French Foreign Minister Laurent Fabius is convening a meeting in Paris Saturday with Western and EU members of the P5+1 raising questions about the elements of the bi-lateral discussions between Secretary of State Kerry and Iran’s Foreign Minister Zarif in Switzerland. The U.S. and Iran have under discussion a proposed 10-year phased ‘verifiable’ deal to allegedly prevent Iran from nuclear breakout in less than a year. This follows Israeli PM Netanyahu’s address before a Joint Meeting of Congress on Wednesday, March 3rd during which he called the emerging deal a “very bad deal”. President Obama suggested that Netanyahu had not offered anything new in his address and that PM Netanyahu had not offered “viable alternatives.” Back in November 2013, we wrote about M. Fabius with regard to the then proposed interim agreement noting:
The Local in France reported on Iranian Parliamentary members objecting to Fabius allegedly representing Israel’s PM Netanyahu’s emphatic position that the deal on the table was a bad one, “a very bad one”.
Note in retrospect M. Fabius’ concerns in November 2013:
Fabius, in Geneva for what is now a third day of intensive negotiations, said earlier in the day there was “no certainty” a deal could be reached and that Israel’s “concerns” need to be taken into consideration.
Fabius told France Inter radio that “there is an initial draft that we do not accept… As we speak, I have no certainty that we can finish up.”
“There are some points on which we are not satisfied,” he said, citing the “extremely prolific” Arak nuclear reactor and the question of uranium enrichment.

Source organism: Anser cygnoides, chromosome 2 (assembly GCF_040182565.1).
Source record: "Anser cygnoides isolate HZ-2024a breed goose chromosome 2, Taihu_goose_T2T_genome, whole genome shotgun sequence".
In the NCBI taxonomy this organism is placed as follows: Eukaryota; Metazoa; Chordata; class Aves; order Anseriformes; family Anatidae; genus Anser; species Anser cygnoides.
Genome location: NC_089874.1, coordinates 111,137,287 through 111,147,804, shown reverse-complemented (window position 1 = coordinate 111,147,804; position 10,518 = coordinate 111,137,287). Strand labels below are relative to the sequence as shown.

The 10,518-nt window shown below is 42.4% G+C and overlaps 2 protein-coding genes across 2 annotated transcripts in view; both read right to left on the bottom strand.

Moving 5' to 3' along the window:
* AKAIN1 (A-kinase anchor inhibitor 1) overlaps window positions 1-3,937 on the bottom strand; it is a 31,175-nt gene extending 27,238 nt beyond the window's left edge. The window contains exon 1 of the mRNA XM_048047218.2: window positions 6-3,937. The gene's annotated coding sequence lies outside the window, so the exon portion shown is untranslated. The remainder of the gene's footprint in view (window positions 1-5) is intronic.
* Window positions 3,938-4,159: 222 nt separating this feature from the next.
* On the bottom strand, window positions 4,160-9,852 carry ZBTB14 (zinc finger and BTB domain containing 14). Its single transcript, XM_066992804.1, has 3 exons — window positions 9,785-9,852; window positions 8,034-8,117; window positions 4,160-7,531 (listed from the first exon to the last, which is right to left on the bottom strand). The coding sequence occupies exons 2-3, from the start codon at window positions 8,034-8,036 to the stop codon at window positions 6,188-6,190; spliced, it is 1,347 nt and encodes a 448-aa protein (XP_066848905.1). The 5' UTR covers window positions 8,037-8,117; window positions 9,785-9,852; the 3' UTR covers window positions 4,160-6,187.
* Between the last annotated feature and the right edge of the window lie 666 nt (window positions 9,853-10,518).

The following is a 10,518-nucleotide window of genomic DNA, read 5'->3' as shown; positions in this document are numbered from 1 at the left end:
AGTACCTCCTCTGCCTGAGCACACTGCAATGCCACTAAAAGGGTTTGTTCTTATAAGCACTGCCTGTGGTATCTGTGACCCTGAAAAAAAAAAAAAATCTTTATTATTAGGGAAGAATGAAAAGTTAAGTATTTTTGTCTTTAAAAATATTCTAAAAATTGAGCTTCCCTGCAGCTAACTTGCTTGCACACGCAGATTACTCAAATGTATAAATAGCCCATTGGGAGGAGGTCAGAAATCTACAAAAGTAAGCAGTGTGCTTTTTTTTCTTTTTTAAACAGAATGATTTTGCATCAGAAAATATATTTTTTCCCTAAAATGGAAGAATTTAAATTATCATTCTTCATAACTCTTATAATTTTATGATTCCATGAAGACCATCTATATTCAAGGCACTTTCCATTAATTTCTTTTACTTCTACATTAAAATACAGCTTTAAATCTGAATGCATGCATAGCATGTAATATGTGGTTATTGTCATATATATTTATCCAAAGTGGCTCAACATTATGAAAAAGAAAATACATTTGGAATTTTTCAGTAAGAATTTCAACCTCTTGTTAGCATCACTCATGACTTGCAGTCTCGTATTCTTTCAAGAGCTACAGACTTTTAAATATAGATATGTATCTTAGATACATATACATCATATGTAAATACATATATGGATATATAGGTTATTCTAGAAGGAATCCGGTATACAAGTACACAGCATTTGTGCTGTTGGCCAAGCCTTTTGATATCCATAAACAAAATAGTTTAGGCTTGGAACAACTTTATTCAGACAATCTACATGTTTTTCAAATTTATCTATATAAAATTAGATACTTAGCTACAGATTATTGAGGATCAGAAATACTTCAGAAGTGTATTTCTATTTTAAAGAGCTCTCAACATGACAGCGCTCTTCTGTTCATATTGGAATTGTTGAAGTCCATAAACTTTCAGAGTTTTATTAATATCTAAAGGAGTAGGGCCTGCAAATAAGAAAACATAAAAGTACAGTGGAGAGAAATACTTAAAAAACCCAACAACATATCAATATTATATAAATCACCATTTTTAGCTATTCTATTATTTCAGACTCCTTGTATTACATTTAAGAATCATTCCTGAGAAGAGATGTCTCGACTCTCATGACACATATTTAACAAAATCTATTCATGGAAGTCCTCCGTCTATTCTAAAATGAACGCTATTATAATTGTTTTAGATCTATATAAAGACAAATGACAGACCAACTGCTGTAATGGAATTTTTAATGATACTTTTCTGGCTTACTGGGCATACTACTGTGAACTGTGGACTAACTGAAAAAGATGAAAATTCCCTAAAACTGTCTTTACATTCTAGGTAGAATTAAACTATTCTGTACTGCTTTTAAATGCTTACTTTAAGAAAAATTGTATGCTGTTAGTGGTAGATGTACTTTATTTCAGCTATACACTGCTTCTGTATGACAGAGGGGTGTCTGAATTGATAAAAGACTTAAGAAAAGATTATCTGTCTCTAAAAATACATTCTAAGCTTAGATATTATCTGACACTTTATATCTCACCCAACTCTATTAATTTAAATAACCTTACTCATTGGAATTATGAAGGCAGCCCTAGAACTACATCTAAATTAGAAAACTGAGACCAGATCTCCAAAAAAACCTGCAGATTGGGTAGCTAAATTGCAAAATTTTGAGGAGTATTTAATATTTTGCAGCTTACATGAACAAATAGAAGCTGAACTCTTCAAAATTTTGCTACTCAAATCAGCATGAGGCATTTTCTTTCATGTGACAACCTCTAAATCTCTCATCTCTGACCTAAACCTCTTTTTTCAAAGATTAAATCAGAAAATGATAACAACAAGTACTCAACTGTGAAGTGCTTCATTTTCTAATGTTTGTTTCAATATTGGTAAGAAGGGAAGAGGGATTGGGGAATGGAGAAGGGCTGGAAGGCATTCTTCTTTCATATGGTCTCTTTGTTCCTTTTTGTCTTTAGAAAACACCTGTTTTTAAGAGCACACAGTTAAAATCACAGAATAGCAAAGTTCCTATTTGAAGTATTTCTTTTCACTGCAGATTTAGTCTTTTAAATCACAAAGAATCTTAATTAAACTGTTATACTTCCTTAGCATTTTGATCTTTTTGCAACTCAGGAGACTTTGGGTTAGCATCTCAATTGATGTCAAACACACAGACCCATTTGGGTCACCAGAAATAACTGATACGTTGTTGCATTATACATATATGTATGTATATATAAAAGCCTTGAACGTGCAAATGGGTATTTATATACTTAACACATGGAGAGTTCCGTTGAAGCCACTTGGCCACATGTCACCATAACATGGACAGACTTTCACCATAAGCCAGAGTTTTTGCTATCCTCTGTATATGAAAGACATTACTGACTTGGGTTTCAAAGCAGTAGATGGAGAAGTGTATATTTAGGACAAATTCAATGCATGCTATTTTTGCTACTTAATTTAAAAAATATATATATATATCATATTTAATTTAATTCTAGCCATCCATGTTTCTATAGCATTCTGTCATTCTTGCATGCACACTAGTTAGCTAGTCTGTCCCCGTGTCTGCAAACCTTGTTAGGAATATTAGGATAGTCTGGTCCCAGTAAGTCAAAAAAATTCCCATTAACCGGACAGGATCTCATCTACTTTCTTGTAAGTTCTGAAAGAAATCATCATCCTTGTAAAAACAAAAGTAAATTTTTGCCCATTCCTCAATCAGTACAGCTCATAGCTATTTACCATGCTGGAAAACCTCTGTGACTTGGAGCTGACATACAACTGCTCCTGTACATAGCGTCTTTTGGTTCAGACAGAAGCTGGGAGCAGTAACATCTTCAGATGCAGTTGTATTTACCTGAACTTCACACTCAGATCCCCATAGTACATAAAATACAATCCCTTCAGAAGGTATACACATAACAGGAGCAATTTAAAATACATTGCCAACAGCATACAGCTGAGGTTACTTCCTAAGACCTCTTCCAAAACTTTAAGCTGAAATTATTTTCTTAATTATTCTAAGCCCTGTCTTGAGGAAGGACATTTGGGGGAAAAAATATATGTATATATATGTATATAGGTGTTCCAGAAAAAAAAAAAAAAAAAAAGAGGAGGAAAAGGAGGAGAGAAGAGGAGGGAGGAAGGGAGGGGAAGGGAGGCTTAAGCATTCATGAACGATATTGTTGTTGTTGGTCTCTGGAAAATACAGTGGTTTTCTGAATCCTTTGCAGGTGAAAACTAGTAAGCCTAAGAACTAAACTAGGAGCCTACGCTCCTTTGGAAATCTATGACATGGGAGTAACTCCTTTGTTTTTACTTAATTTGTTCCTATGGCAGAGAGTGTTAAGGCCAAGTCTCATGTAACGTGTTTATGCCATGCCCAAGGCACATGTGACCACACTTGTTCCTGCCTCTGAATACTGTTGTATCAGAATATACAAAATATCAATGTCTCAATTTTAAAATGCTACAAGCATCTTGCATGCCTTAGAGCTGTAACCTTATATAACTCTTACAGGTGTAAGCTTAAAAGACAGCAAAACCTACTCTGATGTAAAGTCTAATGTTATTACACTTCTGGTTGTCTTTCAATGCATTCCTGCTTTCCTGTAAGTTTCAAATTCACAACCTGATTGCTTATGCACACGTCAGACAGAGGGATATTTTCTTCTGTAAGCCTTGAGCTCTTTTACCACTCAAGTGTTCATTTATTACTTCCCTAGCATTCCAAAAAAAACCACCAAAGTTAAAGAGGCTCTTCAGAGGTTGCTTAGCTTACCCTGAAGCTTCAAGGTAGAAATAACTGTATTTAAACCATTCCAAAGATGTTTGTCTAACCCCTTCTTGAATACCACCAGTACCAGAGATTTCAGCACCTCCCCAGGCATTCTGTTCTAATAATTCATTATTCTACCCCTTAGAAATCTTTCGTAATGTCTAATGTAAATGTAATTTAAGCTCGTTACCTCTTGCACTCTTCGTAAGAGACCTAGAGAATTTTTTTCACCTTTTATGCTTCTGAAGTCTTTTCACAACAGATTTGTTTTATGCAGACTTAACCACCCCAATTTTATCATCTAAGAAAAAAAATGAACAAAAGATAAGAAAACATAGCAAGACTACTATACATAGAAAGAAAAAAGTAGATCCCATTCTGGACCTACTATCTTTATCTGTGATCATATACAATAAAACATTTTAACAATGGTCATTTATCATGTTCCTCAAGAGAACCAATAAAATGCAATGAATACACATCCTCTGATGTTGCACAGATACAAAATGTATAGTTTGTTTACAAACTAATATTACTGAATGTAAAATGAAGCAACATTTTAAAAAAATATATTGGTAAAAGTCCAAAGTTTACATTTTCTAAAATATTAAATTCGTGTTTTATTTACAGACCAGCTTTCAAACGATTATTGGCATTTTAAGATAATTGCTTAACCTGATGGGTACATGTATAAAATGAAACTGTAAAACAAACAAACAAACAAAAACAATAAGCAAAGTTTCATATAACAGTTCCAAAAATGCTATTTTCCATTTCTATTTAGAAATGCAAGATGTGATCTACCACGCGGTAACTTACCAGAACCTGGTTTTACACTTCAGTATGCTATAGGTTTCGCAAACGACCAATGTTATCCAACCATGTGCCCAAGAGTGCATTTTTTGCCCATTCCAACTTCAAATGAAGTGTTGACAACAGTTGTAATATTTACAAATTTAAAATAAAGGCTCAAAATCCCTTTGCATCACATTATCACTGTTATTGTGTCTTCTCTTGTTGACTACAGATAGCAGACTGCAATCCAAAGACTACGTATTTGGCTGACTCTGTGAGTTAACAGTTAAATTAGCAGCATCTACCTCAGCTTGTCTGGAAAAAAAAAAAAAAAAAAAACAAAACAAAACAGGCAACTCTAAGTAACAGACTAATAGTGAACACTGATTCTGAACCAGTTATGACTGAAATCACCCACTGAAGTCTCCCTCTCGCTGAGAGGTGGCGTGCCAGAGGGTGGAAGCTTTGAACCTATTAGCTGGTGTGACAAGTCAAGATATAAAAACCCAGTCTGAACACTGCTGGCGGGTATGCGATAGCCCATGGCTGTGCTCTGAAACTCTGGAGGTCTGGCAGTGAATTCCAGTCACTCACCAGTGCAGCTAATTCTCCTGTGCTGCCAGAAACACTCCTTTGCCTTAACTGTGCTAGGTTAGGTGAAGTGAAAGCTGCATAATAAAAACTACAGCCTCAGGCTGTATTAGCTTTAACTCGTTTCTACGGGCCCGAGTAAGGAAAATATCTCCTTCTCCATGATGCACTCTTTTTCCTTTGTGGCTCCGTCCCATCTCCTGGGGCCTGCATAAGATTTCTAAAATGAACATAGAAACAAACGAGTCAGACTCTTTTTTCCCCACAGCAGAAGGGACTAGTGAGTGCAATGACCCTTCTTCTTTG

Fabius also expressed concerns over Iran’s stockpile of 20 percent enriched uranium.
Is this a case of déjà vu ‘all over again’ according to baseball great Yogi Berra? Note Fabius’ remarks in a Reuters article requesting tomorrow’s ministerial meeting:
Fabius said he had invited U.S. Secretary of State John Kerry, EU foreign policy chief Federica Mogherini and the foreign ministers of Germany and Britain to Paris on Saturday to review the state of the Iran nuclear negotiations.
“We are in favor of a solid agreement … for now there remain difficulties,” he told reporters in Riga where he was taking part in a European Union foreign ministers’ meeting.
“There has been progress but as far as the volume, checks and duration of the envisaged commitments are concerned, the situation is still insufficient, so there is more work to be done,” he said.
Fabius took a more downbeat view of the Iran talks than Mogherini, who said earlier in the Latvian capital that a good deal was at hand in the negotiations.
“I also believe that there is not going to be any deal if it is not going to be a good deal. And this is something we have to pass as a message to all our friends and partners,” Mogherini said in apparent reference to Israeli Prime Minister Benjamin Netanyahu’s criticism of the nuclear deal under negotiation.
Before we jump to any conclusions about whether Fabius’ call for stronger terms could forestall the proposed agreement to be reached by March 31st, we must recall that despite M. Fabius’ objections on November 10, 2013, an interim Plan of Action agreement was agreed to by the P5+1 14 days later in Geneva. Israeli PM Netanyahu commented on the interim deal:
What was concluded in Geneva last night is not a historic agreement, it’s a historic mistake. It’s not made the world a safer place. Like the agreement with North Korea in 2005, this agreement has made the world a much more dangerous place.
For years the international community has demanded that Iran cease all uranium enrichment. Now, for the first time, the international community has formally consented that Iran continue its enrichment of uranium.
Secretary Kerry replied:
We believe very strongly that because the Iranian nuclear program is actually set backwards and is actually locked into place in critical places, that that is better for Israel than if you were just continuing to go down the road and they rush towards a nuclear weapon.
Perhaps, this time M. Fabius might convince his Western peers that Netanyahu’s original objections to the interim deal in November 2013 were reflected in his March 3, 2015 address to the Joint Meeting of Congress. This might put the brakes on P5+1 negotiations headed towards a disastrous deal with Iran.
EDITORS NOTE: This column originally appeared in the New English Review. The featured image is of French Foreign Minister Laurent Fabius, Quai d’Orsay, Feb. 24, 2015. Source: Reuters.